‘’Gig’’ in the dictionary can be described as a single professional engagement – a job of short or uncertain duration. For American gig workers abroad, performing gigs are becoming more well-known and common in the expat world.
Whether you’re a US citizen abroad selling homemade jewelry on Etsy, or taking on temporary partnerships through Instagram for example, you’re involved in the gig world. Most especially, you as an American abroad are responsible for keeping track of your expenses and filing your worldwide income earnings to the IRS every year.
Most notably, in January of this year, the IRS launched a new tax center for the Gig Economy. This center offers a variety of resources about tax implications for both the individuals who perform the services and the companies that provide the services for them.
IRS Commissioner Chuck Rettig said: “Whether renting out a spare bedroom or providing car rides, we want people to understand the rules so they can stay compliant with their taxes and avoid surprises down the line.”
In this post we’re going to share some tax advice you need for Americans abroad working in the gig economy:
What is Gig Economy?
The ‘’gig economy’’ is known as the access or on-demand way of making money. These usually include businesses that run through a website or app, and connect people to provide services to customers.
The gig economy is also known as the “sharing economy” because people earn income by providing on-demand services or work. See it as an Uber driver – this is the perfect example of someone working in the gig economy. The Uber driver is making income by giving rides to people who need to go from point A to point B from an app, run by an online business.
What is Gig Work?
Specifically, gig work is an activity you do to make an income, which often is through a digital platform like an app or website. Some examples of gig work are:
- Selling products or goods online, from any of the online stores
- Drive an automobile for booked deliveries or rides
- Rent or take part of renting out property (ie: AirBnb)
- Renting equipment
- Provide on demand, or freelance work (ie: journalist, babysitting)
- Provide professional or creative services (ie: Instagram model for fashion company)
When it comes to digital platforms, businesses will use them to match workers’ goods or services to customers in need. Some examples of digital platforms owned by businesses are:
- On-demand repair or labor services
- Property and space rentals
- Delivery services
- Handmade and crafts item marketplaces (ie: Etsy)
- Ridesharing services (ie: Uber or Lyft)
For those running digital platforms/websites, and need support with managing taxes, check out this IRS site.
Tax Tips for Expat Gig Workers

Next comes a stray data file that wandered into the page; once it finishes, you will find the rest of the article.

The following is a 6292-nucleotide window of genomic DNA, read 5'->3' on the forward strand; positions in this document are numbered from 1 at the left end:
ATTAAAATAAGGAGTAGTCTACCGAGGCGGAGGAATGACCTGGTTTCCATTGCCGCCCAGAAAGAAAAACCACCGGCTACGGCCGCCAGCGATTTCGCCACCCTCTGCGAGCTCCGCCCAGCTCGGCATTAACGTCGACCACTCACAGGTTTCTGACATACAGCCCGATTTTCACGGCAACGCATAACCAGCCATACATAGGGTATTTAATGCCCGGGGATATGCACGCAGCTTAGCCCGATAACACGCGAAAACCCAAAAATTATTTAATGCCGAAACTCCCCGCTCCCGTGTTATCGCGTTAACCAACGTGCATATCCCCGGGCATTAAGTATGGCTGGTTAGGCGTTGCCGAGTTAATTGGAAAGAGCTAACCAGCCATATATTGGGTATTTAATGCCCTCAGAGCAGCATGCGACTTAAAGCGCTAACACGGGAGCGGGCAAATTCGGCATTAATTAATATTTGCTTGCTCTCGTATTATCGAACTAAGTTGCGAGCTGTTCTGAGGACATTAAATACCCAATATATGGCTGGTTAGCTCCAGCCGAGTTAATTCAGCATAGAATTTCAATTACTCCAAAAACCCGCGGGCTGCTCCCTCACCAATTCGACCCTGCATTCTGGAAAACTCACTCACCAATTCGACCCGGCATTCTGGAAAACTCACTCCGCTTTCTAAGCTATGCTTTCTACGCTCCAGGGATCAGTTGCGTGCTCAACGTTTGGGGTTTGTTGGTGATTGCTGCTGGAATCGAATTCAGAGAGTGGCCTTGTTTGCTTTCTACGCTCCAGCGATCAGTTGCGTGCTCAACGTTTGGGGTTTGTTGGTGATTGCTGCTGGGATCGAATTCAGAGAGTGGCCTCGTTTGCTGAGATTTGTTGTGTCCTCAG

It’s super important to track the earnings made on the gigs done, regardless of where you work and for how long. It’s certainly true if the work is part-time or you were paid in cash.
Any American expat who is doing gig work must report the earnings made from such work on their federal tax return (or through MyExpatTaxes!): This is especially so if your income is:
- Paid in all forms, like cash, goods, virtual currency, property, etc
- From temporary, side or part-time work
- Not reported on Form 1099-K, 1099-MISC, or any other income statement form
Here are additional tips for American gig workers abroad have for you as an American gig worker living abroad in a foreign country:
Collect your Records
We suggest to keep and collect your records, invoices and receipts all throughout the year. Some people collect them physically in a folder, or take photos and track them on online excel sheets. Whatever way of record-keeping you do, this is going to be important when it comes to filing your tax return.
Even if you don’t receive or know about Form 1099 (this report is for the total amount of payments you received from a person/entity or business during the year you’ve provided services to them) you’ll need to keep records of all the money you received from gig work and sales.
If you earned income for gig work as an independent contractor, there is a possibility you will need to pay taxes, so check in with our expat tax software to see if you do need to.
You can avoid the penalties by paying the tax before April 15.
Collect Income Forms
Some of the businesses in the US or abroad may send forms to the IRS about the reports made to you. If they actually do this, it’s important you receive copies of the forms by January 31 of every year. Some of these forms may be: Form W-2, Form 1099-MISC, and Form 1099-K.
Otherwise, use any sales receipts or invoices to report payments that were not reported on those forms, to the IRS- either through 1099 or W-2.
But, to be frank, if the thought of holding onto physical tax forms drives you up the walls, just use the MyExpatTaxes tax preparation software and file everything electronically!
File Your Gig Work through MyExpatTaxes
We’ll make this easy for you: Once you collect all your records and receipts from gig jobs throughout the tax year, come over to us and file US expat taxes for as little as 149 Euro. You’ll receive helpful customer service from our team and can file in less than 30 minutes!
Additionally we at MyExpatTaxes can help you getting expat tax benefits like the Foreign Earned Income Exclusion and Foreign Tax Credit. There is a lot more to the expat tax world than meets the eye!
Posted in Expat Taxes Support. Tags: american abroad | american expat | april 15 | Collect records | Digital platform | expat tax software | expat taxes | Expat Taxes Support | federal tax return | File us expat taxes | form 1099 | Gig economy | Gig work | Gig workers | myexpattaxes | Online business | Receipts | Sharing economy | Tax advice | us citizen abroad